Wednesday, 22 February 2017

Judge rules that snuggies are blankets, not clothes

Whatever faults you think New Zealand's GST regime has, the one thing it is definitely not is overly complex. At least, not in comparison to similar VAT or GST regimes in other countries. New Zealand's GST applies at the same rate (currently 15%) to pretty much all goods and services with the exception of some zero-rated services like dwelling rents, interest payments and some other specified financial services (see here if you are interested, or if you are an insomniac looking for a cure). Overall, this makes it fairly easy to work out which goods and services attract the tax, and what rate applies. It also avoids costly and stupid legal cases like the great Jaffa Cake controversy in the UK (a controversy that was reignited by an episode of The Great British Bakeoff - I kid you not). Anyway, on the original controversy, the Guardian reported:
As a nation we face many challenges and issues that no doubt we should be keenly debating. However, when gathered around their kettles you are just as likely to hear a couple of Brits trying to decide on the precise phylogeny of the biscuits, bars and assorted cakes that they are about to dispatch with their brew. To many of us, trying to win acceptance for our world view on whether a certain item is a cake or biscuit seems like quite an important task.
Typically, this debate has raged most fiercely over the Jaffa Cake, which despite being called a cake and having sponge cake as its base will always be viewed by many as a biscuit. However, within the industry its long been known that there is a Cinderella figure in the "cake or biscuit" debate, the teacake, which was once a cake, then became a biscuit and then a cake again.
"Does it really matter?" you may wearily sigh. Well, in the case of the Jaffa Cake it mattered a great deal to the taxman, as the somewhat bizarre rules concerning which products were subject to VAT and which escaped it due to zero-rating were a bit woolly in regard to the inhabitants of the biscuit kingdom. As a cake, the Jaffa was zero-rated, and given how many of them we see off as a nation that equates to a great deal of missed revenue. Biscuits are zero-rated too, unless they are "luxury" items, which according to the guidelines includes any that have chocolate on top. Cakes, no matter how opulent or fancy, are always classed as a staple food and zero-rated. In 1991 McVitie's and the taxman famously had their day in court and after a 12-inch-wide Jaffa Cake was produced as evidence they found, that while the product also had characteristics of biscuits or confectionery which was not cake, it had sufficient characteristics of cakes to be a cake for the purposes of zero-rating.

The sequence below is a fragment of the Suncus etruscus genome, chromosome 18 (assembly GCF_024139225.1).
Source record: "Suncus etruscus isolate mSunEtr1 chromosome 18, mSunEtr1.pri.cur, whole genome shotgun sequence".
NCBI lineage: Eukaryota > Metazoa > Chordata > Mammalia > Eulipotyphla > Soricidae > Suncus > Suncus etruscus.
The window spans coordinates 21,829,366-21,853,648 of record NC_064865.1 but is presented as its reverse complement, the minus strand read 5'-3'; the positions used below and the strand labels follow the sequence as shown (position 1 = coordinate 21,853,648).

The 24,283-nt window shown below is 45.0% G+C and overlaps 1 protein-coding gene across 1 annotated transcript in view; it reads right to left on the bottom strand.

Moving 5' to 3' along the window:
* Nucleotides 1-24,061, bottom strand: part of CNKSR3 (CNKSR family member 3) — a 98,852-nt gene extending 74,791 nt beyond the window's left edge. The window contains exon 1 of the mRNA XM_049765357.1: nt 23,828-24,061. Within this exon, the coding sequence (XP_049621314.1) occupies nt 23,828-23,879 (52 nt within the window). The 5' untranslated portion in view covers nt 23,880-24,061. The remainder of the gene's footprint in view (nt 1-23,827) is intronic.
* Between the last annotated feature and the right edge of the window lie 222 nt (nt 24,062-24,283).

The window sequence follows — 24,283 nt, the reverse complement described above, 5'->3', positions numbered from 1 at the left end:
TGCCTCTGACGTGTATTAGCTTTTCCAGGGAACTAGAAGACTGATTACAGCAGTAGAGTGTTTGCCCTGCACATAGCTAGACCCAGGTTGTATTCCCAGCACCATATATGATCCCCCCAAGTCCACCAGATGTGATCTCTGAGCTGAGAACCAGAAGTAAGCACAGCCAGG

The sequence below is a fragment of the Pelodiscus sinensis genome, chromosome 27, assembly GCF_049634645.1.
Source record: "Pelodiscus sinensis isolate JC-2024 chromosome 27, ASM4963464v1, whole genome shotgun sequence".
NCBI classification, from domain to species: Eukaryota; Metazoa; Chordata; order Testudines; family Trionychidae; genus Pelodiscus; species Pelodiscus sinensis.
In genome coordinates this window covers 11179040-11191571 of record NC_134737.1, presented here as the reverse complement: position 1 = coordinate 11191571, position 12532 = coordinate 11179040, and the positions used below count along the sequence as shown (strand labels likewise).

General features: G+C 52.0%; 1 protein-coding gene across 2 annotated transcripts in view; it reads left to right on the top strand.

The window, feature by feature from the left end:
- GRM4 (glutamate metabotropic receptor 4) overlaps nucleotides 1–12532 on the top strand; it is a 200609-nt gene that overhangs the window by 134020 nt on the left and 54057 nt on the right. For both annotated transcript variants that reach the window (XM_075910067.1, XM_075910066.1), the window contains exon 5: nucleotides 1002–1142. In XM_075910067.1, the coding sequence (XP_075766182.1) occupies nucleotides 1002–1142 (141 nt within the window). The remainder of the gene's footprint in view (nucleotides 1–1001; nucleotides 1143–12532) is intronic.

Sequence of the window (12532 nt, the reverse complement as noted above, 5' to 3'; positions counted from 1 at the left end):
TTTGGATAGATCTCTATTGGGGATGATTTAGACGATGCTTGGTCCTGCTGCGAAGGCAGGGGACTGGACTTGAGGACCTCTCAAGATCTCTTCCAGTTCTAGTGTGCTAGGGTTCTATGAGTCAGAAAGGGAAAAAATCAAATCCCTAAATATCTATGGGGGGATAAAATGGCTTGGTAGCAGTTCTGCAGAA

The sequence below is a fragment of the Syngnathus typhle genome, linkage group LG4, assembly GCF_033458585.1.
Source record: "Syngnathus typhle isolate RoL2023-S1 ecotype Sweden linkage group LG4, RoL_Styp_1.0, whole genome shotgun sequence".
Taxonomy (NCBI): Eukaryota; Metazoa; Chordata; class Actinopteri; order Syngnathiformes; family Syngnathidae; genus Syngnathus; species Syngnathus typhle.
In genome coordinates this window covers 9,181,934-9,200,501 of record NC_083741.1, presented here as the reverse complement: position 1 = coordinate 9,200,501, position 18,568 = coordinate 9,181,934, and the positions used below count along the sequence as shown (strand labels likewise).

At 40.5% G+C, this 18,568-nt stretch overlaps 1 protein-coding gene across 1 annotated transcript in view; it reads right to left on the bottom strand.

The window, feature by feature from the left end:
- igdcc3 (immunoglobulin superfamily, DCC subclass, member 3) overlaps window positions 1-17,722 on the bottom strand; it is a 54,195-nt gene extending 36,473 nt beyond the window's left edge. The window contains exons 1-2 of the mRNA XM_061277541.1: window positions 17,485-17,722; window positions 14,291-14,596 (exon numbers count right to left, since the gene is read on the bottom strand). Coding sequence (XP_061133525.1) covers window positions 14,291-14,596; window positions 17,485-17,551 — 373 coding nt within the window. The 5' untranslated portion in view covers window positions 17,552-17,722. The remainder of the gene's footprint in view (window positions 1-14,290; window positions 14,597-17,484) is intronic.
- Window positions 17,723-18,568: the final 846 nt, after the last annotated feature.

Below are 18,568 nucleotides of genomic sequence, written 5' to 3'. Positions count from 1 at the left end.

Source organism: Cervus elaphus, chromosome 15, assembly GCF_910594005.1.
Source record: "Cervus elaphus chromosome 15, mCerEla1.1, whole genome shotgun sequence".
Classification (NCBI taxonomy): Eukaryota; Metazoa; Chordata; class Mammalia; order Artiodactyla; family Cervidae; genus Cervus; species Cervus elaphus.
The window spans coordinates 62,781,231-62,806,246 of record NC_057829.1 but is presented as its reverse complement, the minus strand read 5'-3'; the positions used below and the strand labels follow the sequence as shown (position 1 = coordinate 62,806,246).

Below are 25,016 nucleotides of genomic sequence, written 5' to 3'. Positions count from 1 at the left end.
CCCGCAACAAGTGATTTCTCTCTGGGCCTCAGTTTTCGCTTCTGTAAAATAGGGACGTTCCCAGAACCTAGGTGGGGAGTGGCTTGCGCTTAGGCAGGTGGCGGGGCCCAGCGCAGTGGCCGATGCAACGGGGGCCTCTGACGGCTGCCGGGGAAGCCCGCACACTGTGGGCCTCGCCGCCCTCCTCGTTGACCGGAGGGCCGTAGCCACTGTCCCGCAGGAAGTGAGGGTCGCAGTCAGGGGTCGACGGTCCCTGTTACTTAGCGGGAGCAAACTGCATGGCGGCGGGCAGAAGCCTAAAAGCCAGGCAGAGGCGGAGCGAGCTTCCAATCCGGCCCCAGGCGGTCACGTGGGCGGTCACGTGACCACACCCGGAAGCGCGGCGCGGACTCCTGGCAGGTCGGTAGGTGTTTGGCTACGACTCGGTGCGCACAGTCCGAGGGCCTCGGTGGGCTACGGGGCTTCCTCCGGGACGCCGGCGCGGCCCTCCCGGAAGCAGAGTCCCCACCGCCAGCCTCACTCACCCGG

That's right. A court was asked to rule on whether a Jaffa Cake was a cake (and therefore attracted no VAT) or a 'luxury biscuit' (in which case VAT would apply). In a similar vein, I read with interest this story about Snuggies from last week:
Snuggies -- the wearable fleece coverings found on infomercials -- is now considered a blanket and cannot be taxed as clothing following a decision by the United States Court of International Trade.
The U.S. Justice Department argued in court that Snuggies are apparel and should be subject to higher taxes than blankets. The court disagreed, and found that Snuggies should be considered blankets and taxed at a lower amount.
Judge Mark Barnett's ruling means that instead of paying 14.9 percent duties when bringing Snuggies into the U.S., importers will only have to pay 8.5 percent duties, according to Bloomberg News.
Chalk it up to the craziness of tax and tariff administration. Luckily we have no such foolishness here. Yet. Which is why we should avoid any temptation to carve out exemptions or reduced rates of GST, such as for 'fresh food'. I'm sure based on the two examples above you can imagine some interesting cases of what constitutes 'fresh food' if this sort of proposal went ahead.


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